Xavier from Puerto Rico, the trombone; Willie Carmen, the flute; Ramón
” Ortiz, the bass saxophone; José Otero, violin; Rafael Guillón, the rattle gourd; Benny Chacón, accordion; Johnny Bing, saxophone; Johnny Cruz, horn; Francisco Martínez, vibraphone; Johnny Reyes, the
and the eight-stringed
And, among them, the brothers themselves: Cesar, who sang, played the trumpet, guitar, accordion, and piano; and Nestor, flute, trumpet, guitar, and vocals.
Like the brothers, many of the musicians were workers by day, and when they played jobs and were on a stage, or went out dancing, they were Stars for a Night. Stars of buying drinks, stars of friendly introductions, stars of female conquest. Some of them were already famous like the Mambo King wanted to be. They met the drummer Mongo Santamaría, who had an act back then called the Black Cuban Diamonds; Pérez Prado,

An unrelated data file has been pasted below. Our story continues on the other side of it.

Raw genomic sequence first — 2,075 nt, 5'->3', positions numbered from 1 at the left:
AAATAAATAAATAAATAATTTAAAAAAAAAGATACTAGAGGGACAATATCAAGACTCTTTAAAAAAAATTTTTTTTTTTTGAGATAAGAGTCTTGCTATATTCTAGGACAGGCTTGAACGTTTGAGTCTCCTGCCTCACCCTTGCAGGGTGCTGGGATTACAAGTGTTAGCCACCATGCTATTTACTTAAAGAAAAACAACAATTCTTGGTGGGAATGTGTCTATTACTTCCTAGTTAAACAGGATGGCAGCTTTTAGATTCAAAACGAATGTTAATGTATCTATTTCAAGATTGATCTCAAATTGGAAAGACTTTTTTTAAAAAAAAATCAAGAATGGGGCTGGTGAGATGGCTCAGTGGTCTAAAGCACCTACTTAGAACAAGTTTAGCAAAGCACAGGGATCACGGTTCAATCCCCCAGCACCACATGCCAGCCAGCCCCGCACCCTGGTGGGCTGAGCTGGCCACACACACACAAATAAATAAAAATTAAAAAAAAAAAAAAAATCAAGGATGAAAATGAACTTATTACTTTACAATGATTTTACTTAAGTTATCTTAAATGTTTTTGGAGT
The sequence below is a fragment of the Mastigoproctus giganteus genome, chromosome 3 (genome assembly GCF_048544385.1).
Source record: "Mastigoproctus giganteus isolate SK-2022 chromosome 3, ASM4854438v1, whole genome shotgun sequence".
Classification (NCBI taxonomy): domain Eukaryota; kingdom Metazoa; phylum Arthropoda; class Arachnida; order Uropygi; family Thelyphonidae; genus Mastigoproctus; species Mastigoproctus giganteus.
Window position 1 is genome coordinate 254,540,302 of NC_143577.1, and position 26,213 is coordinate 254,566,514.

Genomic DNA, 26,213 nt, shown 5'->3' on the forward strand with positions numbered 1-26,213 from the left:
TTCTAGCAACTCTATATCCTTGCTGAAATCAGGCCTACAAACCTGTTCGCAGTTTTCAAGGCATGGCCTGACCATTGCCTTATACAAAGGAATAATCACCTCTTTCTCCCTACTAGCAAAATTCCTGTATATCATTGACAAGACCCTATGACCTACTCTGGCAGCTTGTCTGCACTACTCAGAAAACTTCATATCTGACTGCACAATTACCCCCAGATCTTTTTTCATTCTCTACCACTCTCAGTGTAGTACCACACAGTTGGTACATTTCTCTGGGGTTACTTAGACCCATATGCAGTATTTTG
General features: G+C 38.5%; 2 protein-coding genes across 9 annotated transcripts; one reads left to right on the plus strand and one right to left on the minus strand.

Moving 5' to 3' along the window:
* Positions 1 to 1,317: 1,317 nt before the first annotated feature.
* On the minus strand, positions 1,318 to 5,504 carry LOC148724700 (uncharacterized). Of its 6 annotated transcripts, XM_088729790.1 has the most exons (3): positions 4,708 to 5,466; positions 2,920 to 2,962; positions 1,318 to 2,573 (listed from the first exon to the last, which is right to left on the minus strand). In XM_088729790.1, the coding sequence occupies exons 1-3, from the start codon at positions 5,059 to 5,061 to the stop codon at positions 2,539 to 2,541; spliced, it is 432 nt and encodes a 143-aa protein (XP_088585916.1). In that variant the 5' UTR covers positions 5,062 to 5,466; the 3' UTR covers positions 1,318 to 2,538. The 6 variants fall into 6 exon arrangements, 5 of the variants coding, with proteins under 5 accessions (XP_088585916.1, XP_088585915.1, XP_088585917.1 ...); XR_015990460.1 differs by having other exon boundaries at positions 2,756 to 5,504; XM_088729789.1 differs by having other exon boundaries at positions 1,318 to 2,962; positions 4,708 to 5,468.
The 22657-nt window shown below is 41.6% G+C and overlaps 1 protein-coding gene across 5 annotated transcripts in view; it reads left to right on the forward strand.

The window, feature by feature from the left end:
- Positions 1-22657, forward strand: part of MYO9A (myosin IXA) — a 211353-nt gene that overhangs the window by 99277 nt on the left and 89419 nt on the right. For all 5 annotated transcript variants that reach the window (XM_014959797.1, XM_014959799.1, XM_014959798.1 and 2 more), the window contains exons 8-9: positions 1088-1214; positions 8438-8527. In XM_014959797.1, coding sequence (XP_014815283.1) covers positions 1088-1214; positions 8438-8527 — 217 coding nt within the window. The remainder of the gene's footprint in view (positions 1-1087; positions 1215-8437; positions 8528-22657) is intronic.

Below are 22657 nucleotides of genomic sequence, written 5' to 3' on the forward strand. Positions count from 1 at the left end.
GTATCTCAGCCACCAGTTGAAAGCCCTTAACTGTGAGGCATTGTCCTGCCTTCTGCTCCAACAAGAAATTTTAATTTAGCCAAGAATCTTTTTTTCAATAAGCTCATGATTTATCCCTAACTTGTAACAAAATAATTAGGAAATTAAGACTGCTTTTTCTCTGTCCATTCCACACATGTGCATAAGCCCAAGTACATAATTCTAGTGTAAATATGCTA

the emperor of the Mambo; the singer Graciela; Chico O’Farrill; and that black fellow who liked Cubans so much, Dizzy Gillespie. And they met the great Macedonio Rivera, a dignified and dapper-looking mulatto, who would hang out at the bar of the Park Palace, his wife by his side, receiving his fans and their occasional gifts of jewelry, which he would calmly tuck into his jacket pocket. Later the jewelry would end up in a teakwood Chinese box that Rivera kept in his living room. Visiting at his apartment in the West Eighties, the brothers would see this box, thick with engraved watches, bracelets, and rings, its lid decorated with Chinese swirls and inlaid with the image of a mother-of-pearl dragon devouring a flower. And Cesar would say, “Don’t you worry, brother, that’s going to be happening to us one day.”